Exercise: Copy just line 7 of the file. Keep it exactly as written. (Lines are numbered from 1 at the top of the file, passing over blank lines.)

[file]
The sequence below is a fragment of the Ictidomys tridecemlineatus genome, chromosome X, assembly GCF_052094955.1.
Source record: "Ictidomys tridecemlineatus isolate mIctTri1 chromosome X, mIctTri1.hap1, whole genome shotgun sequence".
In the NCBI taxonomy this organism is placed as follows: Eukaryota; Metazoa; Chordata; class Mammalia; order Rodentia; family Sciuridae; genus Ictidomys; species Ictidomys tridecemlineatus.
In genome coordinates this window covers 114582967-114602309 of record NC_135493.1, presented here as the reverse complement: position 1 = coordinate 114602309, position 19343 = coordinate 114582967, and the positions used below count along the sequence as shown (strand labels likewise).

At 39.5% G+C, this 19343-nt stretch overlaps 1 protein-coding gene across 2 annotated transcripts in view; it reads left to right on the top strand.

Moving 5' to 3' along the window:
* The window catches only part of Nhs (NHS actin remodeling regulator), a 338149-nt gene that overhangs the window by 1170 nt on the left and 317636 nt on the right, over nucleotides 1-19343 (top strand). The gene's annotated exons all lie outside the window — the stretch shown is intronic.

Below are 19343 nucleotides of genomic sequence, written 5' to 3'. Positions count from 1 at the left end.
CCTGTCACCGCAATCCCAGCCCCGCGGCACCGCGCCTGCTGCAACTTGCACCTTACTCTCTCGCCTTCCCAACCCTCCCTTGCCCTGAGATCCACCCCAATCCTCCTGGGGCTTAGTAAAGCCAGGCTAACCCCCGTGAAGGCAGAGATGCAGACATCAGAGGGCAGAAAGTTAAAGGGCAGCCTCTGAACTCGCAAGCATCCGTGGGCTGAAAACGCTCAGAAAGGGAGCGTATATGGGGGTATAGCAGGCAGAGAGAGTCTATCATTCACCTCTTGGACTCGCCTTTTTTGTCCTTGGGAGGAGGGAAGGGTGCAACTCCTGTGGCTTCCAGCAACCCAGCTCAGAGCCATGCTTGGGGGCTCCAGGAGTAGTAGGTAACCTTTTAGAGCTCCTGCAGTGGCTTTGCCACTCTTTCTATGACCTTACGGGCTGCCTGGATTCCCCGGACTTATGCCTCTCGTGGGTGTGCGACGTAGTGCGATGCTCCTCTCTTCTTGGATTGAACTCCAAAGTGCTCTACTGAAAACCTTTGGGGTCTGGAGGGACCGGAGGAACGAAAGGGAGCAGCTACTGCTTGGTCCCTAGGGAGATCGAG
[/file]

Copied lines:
* The window catches only part of Nhs (NHS actin remodeling regulator), a 338149-nt gene that overhangs the window by 1170 nt on the left and 317636 nt on the right, over nucleotides 1-19343 (top strand). The gene's annotated exons all lie outside the window — the stretch shown is intronic.